FRIDAY, Oct. 4, 2019 — A fiber-rich diet appears to help people with high blood pressure and type 2 diabetes in multiple ways, lowering their blood pressure, cholesterol and blood sugar levels, a new study suggests.

High blood pressure (hypertension) and diabetes raise the risk for heart disease, and diet may help keep it at bay, researchers say.

“This study helps us determine three important things for this patient population,” said lead author Dr. Rohit Kapoor, medical director of Care Well Heart and Super Specialty Hospital in Amritsar, India.

“Firstly, a high-fiber diet is important in cases of diabetes and hypertension to prevent future cardiovascular disease,” Kapoor said in a news release from the American College of Cardiology.

“Secondly, medical nutrition therapy and regular counseling sessions also hold great importance in treating and prevention of diabetes and hypertension,” he added.

Thirdly, this type of diet in combination with medical treatment can improve lipid levels, pulse wave velocity [a measure of arterial stiffness], waist-to-hip ratio and high blood pressure, Kapoor said.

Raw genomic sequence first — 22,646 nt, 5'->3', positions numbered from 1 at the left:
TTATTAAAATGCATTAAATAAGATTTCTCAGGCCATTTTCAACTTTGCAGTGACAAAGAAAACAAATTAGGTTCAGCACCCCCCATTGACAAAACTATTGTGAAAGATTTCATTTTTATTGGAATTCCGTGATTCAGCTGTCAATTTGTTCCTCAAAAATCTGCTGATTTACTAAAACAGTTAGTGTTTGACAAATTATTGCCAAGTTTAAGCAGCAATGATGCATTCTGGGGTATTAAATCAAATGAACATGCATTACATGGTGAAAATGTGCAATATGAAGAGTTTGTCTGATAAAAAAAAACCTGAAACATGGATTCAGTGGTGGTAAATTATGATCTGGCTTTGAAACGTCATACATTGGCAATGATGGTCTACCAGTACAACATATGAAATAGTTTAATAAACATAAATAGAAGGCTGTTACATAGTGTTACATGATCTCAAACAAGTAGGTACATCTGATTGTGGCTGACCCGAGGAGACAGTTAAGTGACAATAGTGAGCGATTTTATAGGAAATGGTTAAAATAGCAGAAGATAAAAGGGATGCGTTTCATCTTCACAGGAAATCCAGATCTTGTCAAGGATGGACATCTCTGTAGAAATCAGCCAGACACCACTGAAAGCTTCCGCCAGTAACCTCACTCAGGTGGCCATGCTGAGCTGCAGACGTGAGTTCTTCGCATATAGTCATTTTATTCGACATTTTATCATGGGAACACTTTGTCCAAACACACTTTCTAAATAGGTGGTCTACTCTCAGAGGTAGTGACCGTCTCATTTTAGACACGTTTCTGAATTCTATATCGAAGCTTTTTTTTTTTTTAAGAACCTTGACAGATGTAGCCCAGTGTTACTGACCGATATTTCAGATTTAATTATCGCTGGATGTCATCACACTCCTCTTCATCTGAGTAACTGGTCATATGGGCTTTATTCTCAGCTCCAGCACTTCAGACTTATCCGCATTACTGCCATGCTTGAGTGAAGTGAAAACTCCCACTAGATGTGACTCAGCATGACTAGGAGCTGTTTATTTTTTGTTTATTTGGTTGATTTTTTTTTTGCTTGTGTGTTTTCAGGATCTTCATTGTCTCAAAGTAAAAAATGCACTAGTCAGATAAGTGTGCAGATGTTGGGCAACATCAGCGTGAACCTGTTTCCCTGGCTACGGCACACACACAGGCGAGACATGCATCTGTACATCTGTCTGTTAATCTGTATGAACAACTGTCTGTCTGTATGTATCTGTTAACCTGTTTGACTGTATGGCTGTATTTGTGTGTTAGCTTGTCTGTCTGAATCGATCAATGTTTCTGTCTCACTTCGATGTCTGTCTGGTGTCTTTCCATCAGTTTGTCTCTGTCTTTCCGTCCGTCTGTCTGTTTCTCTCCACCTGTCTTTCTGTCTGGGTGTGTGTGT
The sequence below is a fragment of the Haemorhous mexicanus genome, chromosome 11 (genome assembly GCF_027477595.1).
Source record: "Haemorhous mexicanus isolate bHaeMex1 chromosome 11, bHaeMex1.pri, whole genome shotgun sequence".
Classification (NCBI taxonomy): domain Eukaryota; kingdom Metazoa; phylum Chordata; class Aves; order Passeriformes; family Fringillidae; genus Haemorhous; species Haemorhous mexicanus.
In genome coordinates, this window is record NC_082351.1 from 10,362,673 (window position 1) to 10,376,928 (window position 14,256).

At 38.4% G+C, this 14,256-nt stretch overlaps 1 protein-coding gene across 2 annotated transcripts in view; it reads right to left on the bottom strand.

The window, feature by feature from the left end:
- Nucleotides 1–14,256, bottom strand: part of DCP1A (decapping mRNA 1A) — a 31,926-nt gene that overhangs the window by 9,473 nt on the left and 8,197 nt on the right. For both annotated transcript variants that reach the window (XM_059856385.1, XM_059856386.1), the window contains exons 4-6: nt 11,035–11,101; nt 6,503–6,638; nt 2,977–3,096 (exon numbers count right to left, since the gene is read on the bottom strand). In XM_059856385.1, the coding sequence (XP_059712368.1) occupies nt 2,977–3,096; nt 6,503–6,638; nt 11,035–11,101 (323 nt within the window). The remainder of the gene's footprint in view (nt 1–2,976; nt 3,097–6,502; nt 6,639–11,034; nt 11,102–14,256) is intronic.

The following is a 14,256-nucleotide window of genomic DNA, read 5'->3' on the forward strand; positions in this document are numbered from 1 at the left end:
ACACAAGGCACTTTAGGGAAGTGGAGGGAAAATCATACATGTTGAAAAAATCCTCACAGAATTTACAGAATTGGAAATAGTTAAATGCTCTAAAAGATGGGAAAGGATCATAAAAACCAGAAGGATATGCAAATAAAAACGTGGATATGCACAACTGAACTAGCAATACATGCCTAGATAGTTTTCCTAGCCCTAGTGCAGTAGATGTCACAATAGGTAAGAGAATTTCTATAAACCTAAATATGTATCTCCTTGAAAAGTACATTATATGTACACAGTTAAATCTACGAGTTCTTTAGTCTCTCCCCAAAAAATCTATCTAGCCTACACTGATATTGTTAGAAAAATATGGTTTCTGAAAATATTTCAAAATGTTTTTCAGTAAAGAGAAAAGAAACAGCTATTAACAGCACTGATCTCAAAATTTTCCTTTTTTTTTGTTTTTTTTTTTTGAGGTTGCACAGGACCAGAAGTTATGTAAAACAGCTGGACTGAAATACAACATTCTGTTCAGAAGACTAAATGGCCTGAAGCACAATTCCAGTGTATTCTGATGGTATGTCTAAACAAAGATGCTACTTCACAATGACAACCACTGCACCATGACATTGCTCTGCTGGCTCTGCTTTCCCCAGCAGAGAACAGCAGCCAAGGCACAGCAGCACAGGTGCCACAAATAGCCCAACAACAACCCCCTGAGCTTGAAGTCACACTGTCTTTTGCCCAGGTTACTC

For the study, Kapoor’s team tracked fiber consumption among 200 participants over six months. Patients sent photos of their meals on WhatsApp and engaged in phone calls three times a week during which they were asked to recall their diet.

The study found that those participants eating a high-fiber diet showed significant improvement in several risk factors, including a 9% reduction in cholesterol, 23% reduction in triglycerides, 15% reduction in systolic (top number) blood pressure and a 28% reduction in blood sugar.

Foods high in fiber include fruits and vegetables, beans, whole grains and nuts.

The study results were scheduled to be presented Thursday at an American College of Cardiology meeting, in Dubai, United Arab Emirates. Data and conclusions presented at meetings are usually considered preliminary until published in a peer-reviewed medical journal.

More information

For more on type 2 diabetes, head to the American Diabetes Association.

© 2019 HealthDay. All rights reserved.

Posted: October 2019

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Heavy Exposure to Pesticides May Boost Stroke Risk